We both became quiet in the memory of the specter we had seen when we’d first arrived. We had no categories for it. Such things only appeared in storybooks and movies. Adults are so fond of saying that ghosts aren’t real. Monsters aren’t real. Fairies and goblins aren’t real. But whatever we’d seen was pretty real. And Linda had warned us about lurkers and told us to stay indoors overnight. Did she know something we didn’t?

“It’s daylight. That thing only comes out at night,” I reasoned, lacking clear conviction.

“You don’t know that.”

“Linda implied it in her note.”

“The sky is overcast today. And this forest hardly allows in any light. It might as well be night. That thing is still out there.”

“Okay, now you’re sounding silly. We can’t just stay here forever.”

“What did you call me?”

“Huh? No, I didn’t mean anything by it, come on. It’s just—”

She held up her finger and glared at me. With her mouth suddenly taut, and in a soft, firm voice, the way some mothers scold their children, she said, “I’m not some silly girl, Bo. That’s not a kind word.”

“Okay, okay! I’m sorry, I didn’t—”

“Don’t ever call me that.”

“Fine. Jeepers! I’m sorry. Don’t be so touchy. I don’t really think you — No. You know what? I know you’re not some silly girl. You can’t be. Because silly girls don’t go around with a  ten-pound heater in their bag. Yeah, I saw the gun last night in your satchel after you fell asleep. Hell! With that thing I don’t think you have anything to worry about walking through the forest!”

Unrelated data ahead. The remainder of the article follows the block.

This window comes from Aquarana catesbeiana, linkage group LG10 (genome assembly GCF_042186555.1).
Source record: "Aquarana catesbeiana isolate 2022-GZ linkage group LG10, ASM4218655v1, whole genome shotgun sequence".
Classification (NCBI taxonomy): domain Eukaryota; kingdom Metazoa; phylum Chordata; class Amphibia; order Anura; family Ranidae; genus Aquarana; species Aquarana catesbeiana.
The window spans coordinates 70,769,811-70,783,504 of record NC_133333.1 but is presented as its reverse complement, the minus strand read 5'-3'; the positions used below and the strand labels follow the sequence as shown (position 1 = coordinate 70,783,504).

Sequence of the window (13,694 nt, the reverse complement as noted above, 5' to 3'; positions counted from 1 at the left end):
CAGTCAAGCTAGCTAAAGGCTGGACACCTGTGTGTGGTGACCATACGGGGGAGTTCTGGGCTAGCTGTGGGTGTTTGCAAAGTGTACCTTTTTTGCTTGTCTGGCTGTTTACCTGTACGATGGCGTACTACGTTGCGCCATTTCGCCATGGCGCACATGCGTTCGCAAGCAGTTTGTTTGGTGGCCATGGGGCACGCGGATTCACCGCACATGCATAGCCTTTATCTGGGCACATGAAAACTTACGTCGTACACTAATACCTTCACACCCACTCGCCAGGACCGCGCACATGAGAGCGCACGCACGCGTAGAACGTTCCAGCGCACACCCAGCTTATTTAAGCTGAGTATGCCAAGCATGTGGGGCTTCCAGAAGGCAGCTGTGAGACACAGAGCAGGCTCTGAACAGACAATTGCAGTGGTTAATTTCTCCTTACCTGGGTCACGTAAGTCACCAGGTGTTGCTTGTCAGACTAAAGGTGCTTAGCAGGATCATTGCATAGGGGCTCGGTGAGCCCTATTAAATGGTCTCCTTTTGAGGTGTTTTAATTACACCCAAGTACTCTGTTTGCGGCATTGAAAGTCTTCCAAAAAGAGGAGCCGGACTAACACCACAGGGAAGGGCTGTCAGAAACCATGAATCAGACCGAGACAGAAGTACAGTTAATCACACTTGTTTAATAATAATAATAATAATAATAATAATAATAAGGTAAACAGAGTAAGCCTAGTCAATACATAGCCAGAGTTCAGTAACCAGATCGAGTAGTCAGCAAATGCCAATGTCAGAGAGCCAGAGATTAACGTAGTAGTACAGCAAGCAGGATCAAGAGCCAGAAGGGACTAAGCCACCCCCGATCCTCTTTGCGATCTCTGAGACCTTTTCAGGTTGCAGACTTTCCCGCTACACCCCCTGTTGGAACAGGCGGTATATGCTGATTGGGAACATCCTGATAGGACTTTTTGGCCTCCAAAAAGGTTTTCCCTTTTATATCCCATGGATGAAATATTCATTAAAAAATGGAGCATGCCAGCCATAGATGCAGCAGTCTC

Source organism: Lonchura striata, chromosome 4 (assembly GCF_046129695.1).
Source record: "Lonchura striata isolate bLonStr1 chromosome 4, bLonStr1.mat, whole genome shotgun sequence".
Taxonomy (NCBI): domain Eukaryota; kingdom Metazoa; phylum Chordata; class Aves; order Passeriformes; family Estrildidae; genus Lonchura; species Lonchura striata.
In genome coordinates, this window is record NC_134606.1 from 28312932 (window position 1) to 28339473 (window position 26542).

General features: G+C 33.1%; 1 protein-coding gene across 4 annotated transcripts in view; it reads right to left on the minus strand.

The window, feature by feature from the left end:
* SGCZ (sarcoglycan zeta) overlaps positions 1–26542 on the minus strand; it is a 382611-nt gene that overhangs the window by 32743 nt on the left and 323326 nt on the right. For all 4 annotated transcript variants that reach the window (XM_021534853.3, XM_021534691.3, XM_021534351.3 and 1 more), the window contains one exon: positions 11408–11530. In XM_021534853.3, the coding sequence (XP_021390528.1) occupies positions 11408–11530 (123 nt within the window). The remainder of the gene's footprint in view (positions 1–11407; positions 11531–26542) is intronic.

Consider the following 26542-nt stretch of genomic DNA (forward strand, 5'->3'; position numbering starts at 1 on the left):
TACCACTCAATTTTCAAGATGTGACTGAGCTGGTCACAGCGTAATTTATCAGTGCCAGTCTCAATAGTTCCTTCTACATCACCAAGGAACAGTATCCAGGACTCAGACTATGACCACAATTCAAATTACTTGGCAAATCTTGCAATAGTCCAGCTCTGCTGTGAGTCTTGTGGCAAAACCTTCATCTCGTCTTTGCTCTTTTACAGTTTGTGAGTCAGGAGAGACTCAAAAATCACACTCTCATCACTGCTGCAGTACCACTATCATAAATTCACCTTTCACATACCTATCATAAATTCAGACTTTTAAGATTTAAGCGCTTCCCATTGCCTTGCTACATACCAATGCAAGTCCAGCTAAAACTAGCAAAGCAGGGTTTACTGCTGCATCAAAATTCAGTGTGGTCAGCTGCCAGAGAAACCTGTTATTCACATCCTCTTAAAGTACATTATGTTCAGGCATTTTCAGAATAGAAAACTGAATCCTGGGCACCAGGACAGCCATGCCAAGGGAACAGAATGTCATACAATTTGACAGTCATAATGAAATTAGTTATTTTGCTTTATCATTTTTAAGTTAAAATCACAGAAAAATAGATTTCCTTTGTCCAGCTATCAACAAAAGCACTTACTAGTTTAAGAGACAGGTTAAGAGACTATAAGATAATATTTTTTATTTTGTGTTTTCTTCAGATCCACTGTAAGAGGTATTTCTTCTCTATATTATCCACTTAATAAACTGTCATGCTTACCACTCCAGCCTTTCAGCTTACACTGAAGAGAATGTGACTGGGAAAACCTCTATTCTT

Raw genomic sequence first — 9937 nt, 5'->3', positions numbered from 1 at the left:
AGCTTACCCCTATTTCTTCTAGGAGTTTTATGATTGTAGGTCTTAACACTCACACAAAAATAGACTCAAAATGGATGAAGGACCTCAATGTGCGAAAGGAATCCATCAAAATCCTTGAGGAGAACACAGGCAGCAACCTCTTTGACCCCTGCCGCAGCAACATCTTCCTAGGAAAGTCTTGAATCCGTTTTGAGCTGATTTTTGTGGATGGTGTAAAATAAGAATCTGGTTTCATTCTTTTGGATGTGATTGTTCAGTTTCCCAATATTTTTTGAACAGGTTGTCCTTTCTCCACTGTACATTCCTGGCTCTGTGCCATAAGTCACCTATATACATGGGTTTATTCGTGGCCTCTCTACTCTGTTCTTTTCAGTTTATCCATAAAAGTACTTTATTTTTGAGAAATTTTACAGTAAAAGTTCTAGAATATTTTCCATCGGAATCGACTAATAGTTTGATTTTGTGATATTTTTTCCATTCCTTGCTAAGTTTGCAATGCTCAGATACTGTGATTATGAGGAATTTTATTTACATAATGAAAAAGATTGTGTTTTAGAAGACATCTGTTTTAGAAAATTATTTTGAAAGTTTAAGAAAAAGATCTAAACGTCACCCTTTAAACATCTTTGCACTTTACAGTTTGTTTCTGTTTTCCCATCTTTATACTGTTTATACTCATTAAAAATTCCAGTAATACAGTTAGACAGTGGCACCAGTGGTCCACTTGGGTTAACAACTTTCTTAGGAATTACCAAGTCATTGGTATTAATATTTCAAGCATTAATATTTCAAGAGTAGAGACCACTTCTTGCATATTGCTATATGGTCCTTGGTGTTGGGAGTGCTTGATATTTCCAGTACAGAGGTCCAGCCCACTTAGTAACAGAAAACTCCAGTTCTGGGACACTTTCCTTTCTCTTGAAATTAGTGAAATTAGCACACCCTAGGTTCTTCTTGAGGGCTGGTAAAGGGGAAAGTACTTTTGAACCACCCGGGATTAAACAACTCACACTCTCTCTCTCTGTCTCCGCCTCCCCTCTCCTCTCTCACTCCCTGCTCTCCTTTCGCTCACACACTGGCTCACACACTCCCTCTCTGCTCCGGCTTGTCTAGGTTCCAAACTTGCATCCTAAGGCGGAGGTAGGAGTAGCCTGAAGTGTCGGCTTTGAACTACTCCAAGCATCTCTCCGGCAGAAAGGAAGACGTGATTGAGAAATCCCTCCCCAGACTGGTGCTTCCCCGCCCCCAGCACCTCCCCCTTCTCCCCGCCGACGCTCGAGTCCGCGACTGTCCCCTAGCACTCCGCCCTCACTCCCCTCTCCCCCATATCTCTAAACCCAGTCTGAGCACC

She looked at me. No, she was not a silly girl. I didn’t know what she was. A little careless maybe.

“You weren’t supposed to see that.”

“It wasn’t hid very well.”

“Did you go through my things?”

“No! It was laying in the mouth of the bag. The bag was open on the couch.”

Everything now was complicated. No longer a sweet high school romance, our relationship had now taken unexpected new dimensions. I could see on her face that she realized this, that she didn’t know what to say. She acted like I’d caught her at something she was determined to hide, and for the first time in all the weeks we had been together, her confident exterior began to crack. She got up and started to walk around the room nipping at a fingernail. There was a tense silence between us for a while. This whole situation made me feel boyish, like she was somehow already an adult and I had intruded on her private adult world.

“Fine. You want to walk to Cougar Bob’s? Let’s go.”

She took up her bag and fixed her hair in an Alice band. She fussed a bit, straightening her clothes and blinking heavily as if clearing her head, but I knew it was to avoid my eyes. She walked toward the front door and lingered for me to come and open it for her.